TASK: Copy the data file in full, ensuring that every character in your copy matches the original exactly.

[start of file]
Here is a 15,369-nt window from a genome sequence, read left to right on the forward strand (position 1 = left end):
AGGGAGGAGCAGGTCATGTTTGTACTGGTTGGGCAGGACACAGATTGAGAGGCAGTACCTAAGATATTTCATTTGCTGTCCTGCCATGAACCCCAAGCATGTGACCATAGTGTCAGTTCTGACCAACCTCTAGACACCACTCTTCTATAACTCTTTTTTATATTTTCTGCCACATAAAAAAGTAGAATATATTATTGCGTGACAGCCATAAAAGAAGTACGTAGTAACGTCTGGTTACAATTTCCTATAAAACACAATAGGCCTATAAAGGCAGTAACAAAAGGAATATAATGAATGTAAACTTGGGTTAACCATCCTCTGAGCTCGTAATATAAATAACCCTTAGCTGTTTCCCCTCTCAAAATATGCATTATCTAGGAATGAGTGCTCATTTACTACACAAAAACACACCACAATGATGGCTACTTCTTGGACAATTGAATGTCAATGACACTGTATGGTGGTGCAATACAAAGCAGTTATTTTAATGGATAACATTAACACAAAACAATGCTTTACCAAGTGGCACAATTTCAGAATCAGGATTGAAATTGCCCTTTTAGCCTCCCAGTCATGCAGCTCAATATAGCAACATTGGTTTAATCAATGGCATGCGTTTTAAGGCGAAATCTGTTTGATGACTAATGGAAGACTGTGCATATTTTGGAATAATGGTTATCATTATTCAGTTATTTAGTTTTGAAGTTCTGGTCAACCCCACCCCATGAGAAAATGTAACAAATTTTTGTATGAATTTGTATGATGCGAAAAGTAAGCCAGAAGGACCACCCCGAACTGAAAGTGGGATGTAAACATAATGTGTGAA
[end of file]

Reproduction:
Here is a 15,369-nt window from a genome sequence, read left to right on the forward strand (position 1 = left end):
AGGGAGGAGCAGGTCATGTTTGTACTGGTTGGGCAGGACACAGATTGAGAGGCAGTACCTAAGATATTTCATTTGCTGTCCTGCCATGAACCCCAAGCATGTGACCATAGTGTCAGTTCTGACCAACCTCTAGACACCACTCTTCTATAACTCTTTTTTATATTTTCTGCCACATAAAAAAGTAGAATATATTATTGCGTGACAGCCATAAAAGAAGTACGTAGTAACGTCTGGTTACAATTTCCTATAAAACACAATAGGCCTATAAAGGCAGTAACAAAAGGAATATAATGAATGTAAACTTGGGTTAACCATCCTCTGAGCTCGTAATATAAATAACCCTTAGCTGTTTCCCCTCTCAAAATATGCATTATCTAGGAATGAGTGCTCATTTACTACACAAAAACACACCACAATGATGGCTACTTCTTGGACAATTGAATGTCAATGACACTGTATGGTGGTGCAATACAAAGCAGTTATTTTAATGGATAACATTAACACAAAACAATGCTTTACCAAGTGGCACAATTTCAGAATCAGGATTGAAATTGCCCTTTTAGCCTCCCAGTCATGCAGCTCAATATAGCAACATTGGTTTAATCAATGGCATGCGTTTTAAGGCGAAATCTGTTTGATGACTAATGGAAGACTGTGCATATTTTGGAATAATGGTTATCATTATTCAGTTATTTAGTTTTGAAGTTCTGGTCAACCCCACCCCATGAGAAAATGTAACAAATTTTTGTATGAATTTGTATGATGCGAAAAGTAAGCCAGAAGGACCACCCCGAACTGAAAGTGGGATGTAAACATAATGTGTGAA